“Corn prices are declining and it’s adding value to what buyers are willing to pay. Hay is another matter, but rations can be adjusted, so it’s positive news for the feeder cattle prices,” she said.

In Pleasanton, TX, last week, feeder steers sold steady to firm, with instances of $2-4 higher. Feeder heifers were called steady with instances of prices as much as $3 higher than the prior week on active trade and good demand.

At Oklahoma National Stockyards, in Oklahoma City, OK, compared to the previous week, feeder cattle were mostly steady in a very light test. Feeder cattle numbers in the state remain very tight as this summer's drought, along with a good market, had many cattle moving early. Buyers last week were selective for kind and condition with some better quality black-hided feeders going to out of state buyers. Steer and heifer calves were reportedly steady to $3 lower, with the most loss on heifer calves. Calf demand was called moderate to good, with best action on long weaned calves.

In West Plains, MO, compared to the previous week, feeder steers under 750 lbs. sold $4-6 lower, with some cases of $6-8 lower, heifers under 550 lbs. were steady to $2 lower, cattle in the 550-750 lb. range and heifers were $2-5 lower, steers and heifers over 750 lbs. were called fully steady on comparable weights. In West Plains, the large supply of feeders, many of which have health liability concerns, is keeping buyers on edge with filling orders and as a result, most have chosen to take a strong stand with what price they put their bidder cards back in their shirt pockets.

In the northern tier, fall runs of cattle, what few are left in the country, anyway, are starting to increase the fall runs although most market sources are expecting fewer numbers than in prior years as a result of early weaning and drought-forced marketing. In La Junta, CO, last week, steer calves under 600 lbs. traded hands $2 lower although quality was noted to play a role at the sale. Steers over 600 lbs. and heifers were called steady. The few yearling feeder steers and heifers available were also trading hands at steady prices.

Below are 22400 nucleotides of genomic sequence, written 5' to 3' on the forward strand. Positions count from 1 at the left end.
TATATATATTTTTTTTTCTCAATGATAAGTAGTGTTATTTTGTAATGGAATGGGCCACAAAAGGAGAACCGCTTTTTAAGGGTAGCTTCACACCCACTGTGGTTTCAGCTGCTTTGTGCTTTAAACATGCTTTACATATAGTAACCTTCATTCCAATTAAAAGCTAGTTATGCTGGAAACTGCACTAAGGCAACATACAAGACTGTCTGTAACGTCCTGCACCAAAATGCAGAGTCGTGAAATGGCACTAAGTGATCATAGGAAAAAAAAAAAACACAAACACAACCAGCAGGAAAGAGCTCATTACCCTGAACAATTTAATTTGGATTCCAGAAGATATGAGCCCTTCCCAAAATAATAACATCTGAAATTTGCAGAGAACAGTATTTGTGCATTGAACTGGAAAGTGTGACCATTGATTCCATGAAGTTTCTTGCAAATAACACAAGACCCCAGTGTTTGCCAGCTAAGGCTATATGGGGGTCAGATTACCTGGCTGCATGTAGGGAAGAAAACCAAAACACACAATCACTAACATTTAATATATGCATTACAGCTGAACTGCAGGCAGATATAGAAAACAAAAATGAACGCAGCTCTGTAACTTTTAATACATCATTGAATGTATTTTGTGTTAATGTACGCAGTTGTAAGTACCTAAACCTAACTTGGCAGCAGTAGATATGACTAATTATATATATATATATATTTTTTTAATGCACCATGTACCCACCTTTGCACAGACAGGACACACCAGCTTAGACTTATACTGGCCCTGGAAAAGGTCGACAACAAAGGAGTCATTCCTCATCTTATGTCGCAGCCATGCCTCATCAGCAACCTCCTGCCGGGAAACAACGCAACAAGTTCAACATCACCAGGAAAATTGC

In Bassett, NE, last week, testable weights on steers trended steady, with heifers trading fully $2 lower. However, it should be noted that many heifer consignments were carrying more condition than at the previous sale.

In Philip, SD, the market was one of the few which moved higher. According to reports, steer calves under 500 lbs. sold steady to $3 higher, with some instances of as much as $5-10 higher on value added offerings. Cattle in the 500-600 lb. class moved $2-5 lower. Heifer calves under 550 lbs. sold $2-5 lower. Yearling steers and heifers were not well tested. Buyer demand was called good for steer calves with both spring and fall shots and moderate for heifer calves and cattle lacking both spring and fall shots.

In Torrington, WY, a good run of feeder steers and heifers sold near to unevenly steady, with 800 lb. steers steady to $1 lower. Heifers in the 650-700 lb. range were steady to $1 higher. According to market reports, many of the calves sold were preconditioned and sold in good size bunches as did many of the yearlings. Demand was good for all classes of feeders.

Mike Roberts, commodities marketing agent for Virginia Tech, said although contract prices for feeder cattle were slightly lower as a result of live cattle prices last week, there isn't too much reason for concern. He said losses were limited because there is a shortage of feeder cattle outside of feedlots which can be placed the remainder of the year.

“Interest for feeders is expected to rebound. Cattle feeders may want to watch these markets still looking to catch those up days to sell,” Roberts said.

He also said cattle feeders should keep a sharp eye on the corn market if they haven’t yet locked in their contracts for winter needs.

“Corn users may still think about pricing a significant portion of corn supplies at this time as input prices may have established their lows. Try to catch the low bounce in this choppy corn market to price your corn if you haven't already,” he said.
On CME last week, feeder cattle contracts were also lower, along with the cash trade in auction markets. In the Thursday session, the only contract in the black was the nearby October, which gained 40 points to close the day at $116.07 last Thursday. October was down 62 points to $113.22, November and January 2007 contracts were the biggest declines of the day, with both losing 97 points, closing at $111.52 and $108.97 respectively. — WLJ